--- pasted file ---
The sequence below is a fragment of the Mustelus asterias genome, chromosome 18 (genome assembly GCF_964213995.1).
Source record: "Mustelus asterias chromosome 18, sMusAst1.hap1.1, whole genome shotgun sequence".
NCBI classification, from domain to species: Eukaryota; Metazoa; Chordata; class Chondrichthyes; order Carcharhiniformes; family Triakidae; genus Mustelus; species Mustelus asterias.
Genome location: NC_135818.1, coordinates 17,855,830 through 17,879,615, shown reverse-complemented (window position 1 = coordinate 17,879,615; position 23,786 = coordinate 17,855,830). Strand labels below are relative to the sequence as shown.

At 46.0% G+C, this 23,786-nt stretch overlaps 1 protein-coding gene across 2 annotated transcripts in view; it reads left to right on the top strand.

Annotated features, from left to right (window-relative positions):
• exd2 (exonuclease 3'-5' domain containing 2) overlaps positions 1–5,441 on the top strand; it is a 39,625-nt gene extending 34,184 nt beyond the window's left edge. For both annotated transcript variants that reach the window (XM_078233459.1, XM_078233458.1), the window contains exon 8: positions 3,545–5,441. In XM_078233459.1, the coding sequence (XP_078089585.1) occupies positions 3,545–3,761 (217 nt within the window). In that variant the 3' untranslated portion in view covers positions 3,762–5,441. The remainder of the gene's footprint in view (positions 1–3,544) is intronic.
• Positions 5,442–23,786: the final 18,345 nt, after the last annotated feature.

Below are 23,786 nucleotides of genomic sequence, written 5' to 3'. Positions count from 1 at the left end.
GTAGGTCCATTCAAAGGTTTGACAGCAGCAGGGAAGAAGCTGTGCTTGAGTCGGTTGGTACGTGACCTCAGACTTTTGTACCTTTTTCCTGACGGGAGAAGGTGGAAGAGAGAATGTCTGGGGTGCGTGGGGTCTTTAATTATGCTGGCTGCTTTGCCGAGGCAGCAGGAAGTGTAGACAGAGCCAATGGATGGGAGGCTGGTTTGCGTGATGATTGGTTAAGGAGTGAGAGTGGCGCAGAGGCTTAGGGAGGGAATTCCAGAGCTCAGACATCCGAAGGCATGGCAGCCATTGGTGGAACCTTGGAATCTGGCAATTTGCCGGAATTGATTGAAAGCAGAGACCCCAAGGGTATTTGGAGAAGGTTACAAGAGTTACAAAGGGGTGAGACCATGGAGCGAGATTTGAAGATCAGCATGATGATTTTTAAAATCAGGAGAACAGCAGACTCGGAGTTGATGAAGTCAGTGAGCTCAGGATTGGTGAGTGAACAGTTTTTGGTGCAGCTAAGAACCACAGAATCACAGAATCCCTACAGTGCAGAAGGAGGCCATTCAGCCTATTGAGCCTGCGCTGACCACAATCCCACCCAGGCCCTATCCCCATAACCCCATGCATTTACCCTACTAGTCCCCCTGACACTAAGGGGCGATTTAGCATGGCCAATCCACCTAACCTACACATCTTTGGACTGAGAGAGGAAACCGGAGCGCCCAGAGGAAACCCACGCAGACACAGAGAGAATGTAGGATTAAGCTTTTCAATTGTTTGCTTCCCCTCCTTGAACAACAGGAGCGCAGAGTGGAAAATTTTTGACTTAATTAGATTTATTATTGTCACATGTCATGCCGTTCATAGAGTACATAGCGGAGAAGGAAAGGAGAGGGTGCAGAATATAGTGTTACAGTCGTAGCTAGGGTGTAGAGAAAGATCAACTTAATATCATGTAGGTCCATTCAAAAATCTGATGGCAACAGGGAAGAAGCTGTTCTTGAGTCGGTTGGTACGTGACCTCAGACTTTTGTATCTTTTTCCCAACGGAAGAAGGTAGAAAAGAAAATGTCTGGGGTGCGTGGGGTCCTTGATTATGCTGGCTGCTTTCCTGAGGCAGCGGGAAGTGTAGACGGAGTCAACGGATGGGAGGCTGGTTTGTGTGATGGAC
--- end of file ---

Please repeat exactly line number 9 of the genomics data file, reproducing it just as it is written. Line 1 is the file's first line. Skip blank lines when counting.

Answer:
Below are 23,786 nucleotides of genomic sequence, written 5' to 3'. Positions count from 1 at the left end.